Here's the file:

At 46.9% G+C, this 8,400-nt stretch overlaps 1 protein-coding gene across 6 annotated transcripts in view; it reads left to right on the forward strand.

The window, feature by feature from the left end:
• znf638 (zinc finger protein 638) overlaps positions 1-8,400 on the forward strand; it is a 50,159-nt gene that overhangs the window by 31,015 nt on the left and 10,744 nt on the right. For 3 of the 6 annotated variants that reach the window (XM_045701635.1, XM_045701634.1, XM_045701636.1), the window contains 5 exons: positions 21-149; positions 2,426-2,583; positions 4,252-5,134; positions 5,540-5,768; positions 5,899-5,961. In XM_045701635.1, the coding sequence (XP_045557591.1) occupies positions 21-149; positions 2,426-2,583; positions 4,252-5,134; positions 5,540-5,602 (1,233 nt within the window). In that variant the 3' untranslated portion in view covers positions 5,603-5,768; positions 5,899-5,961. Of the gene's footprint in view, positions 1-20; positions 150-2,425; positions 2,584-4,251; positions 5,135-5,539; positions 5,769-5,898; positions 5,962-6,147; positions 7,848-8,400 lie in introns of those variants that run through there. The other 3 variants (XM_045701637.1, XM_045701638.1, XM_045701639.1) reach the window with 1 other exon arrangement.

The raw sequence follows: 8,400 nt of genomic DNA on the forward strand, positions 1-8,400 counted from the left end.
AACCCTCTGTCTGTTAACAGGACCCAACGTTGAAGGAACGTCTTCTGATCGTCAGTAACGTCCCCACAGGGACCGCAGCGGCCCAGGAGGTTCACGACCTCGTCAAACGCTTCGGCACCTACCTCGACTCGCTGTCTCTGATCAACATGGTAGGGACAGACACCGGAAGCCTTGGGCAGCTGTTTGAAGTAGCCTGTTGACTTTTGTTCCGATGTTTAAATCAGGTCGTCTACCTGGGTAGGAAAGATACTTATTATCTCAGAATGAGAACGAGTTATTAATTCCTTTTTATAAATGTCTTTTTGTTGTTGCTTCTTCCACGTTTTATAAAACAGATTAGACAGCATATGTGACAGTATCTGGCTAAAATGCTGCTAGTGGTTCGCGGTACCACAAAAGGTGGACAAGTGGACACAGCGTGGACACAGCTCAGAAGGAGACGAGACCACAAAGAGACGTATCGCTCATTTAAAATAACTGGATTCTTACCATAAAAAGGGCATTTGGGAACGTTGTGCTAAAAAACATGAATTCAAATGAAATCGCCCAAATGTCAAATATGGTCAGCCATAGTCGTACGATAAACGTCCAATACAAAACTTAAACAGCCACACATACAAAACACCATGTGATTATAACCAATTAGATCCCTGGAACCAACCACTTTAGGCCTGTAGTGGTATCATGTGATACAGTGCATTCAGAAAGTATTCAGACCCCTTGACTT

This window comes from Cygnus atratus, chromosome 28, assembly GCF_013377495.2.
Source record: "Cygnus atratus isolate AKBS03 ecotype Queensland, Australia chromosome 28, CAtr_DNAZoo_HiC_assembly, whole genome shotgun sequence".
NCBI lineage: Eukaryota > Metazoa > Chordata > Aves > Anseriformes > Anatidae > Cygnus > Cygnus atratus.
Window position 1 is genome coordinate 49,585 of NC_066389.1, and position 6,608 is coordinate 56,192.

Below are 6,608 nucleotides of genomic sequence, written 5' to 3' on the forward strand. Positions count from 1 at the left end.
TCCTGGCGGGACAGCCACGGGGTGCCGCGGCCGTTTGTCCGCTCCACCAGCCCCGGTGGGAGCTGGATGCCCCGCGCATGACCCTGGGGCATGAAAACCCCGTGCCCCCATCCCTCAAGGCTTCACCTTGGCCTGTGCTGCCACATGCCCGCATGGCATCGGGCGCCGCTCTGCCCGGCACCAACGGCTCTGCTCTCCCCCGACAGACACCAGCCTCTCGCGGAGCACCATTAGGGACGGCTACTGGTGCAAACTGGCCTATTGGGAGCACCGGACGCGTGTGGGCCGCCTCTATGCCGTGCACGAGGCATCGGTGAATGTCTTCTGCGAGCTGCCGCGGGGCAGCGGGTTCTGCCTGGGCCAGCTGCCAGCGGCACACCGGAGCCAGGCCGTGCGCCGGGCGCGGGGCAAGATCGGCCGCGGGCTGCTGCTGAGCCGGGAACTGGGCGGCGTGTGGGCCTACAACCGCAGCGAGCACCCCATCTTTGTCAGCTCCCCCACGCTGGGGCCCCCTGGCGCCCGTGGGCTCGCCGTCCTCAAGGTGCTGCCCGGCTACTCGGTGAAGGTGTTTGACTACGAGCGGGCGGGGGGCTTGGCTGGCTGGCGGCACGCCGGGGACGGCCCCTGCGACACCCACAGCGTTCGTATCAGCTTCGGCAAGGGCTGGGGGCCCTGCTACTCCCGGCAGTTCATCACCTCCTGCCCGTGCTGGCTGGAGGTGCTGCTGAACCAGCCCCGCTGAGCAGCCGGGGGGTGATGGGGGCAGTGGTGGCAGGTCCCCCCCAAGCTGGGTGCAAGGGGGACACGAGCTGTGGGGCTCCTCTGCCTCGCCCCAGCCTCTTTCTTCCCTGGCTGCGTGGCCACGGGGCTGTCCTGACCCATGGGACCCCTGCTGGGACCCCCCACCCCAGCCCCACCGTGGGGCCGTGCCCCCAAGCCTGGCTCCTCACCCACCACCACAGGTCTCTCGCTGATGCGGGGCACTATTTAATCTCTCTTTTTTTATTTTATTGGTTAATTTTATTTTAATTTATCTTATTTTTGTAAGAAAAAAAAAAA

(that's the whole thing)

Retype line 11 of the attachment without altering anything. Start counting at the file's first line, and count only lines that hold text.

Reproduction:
TCCTGGCGGGACAGCCACGGGGTGCCGCGGCCGTTTGTCCGCTCCACCAGCCCCGGTGGGAGCTGGATGCCCCGCGCATGACCCTGGGGCATGAAAACCCCGTGCCCCCATCCCTCAAGGCTTCACCTTGGCCTGTGCTGCCACATGCCCGCATGGCATCGGGCGCCGCTCTGCCCGGCACCAACGGCTCTGCTCTCCCCCGACAGACACCAGCCTCTCGCGGAGCACCATTAGGGACGGCTACTGGTGCAAACTGGCCTATTGGGAGCACCGGACGCGTGTGGGCCGCCTCTATGCCGTGCACGAGGCATCGGTGAATGTCTTCTGCGAGCTGCCGCGGGGCAGCGGGTTCTGCCTGGGCCAGCTGCCAGCGGCACACCGGAGCCAGGCCGTGCGCCGGGCGCGGGGCAAGATCGGCCGCGGGCTGCTGCTGAGCCGGGAACTGGGCGGCGTGTGGGCCTACAACCGCAGCGAGCACCCCATCTTTGTCAGCTCCCCCACGCTGGGGCCCCCTGGCGCCCGTGGGCTCGCCGTCCTCAAGGTGCTGCCCGGCTACTCGGTGAAGGTGTTTGACTACGAGCGGGCGGGGGGCTTGGCTGGCTGGCGGCACGCCGGGGACGGCCCCTGCGACACCCACAGCGTTCGTATCAGCTTCGGCAAGGGCTGGGGGCCCTGCTACTCCCGGCAGTTCATCACCTCCTGCCCGTGCTGGCTGGAGGTGCTGCTGAACCAGCCCCGCTGAGCAGCCGGGGGGTGATGGGGGCAGTGGTGGCAGGTCCCCCCCAAGCTGGGTGCAAGGGGGACACGAGCTGTGGGGCTCCTCTGCCTCGCCCCAGCCTCTTTCTTCCCTGGCTGCGTGGCCACGGGGCTGTCCTGACCCATGGGACCCCTGCTGGGACCCCCCACCCCAGCCCCACCGTGGGGCCGTGCCCCCAAGCCTGGCTCCTCACCCACCACCACAGGTCTCTCGCTGATGCGGGGCACTATTTAATCTCTCTTTTTTTATTTTATTGGTTAATTTTATTTTAATTTATCTTATTTTTGTAAGAAAAAAAAAAA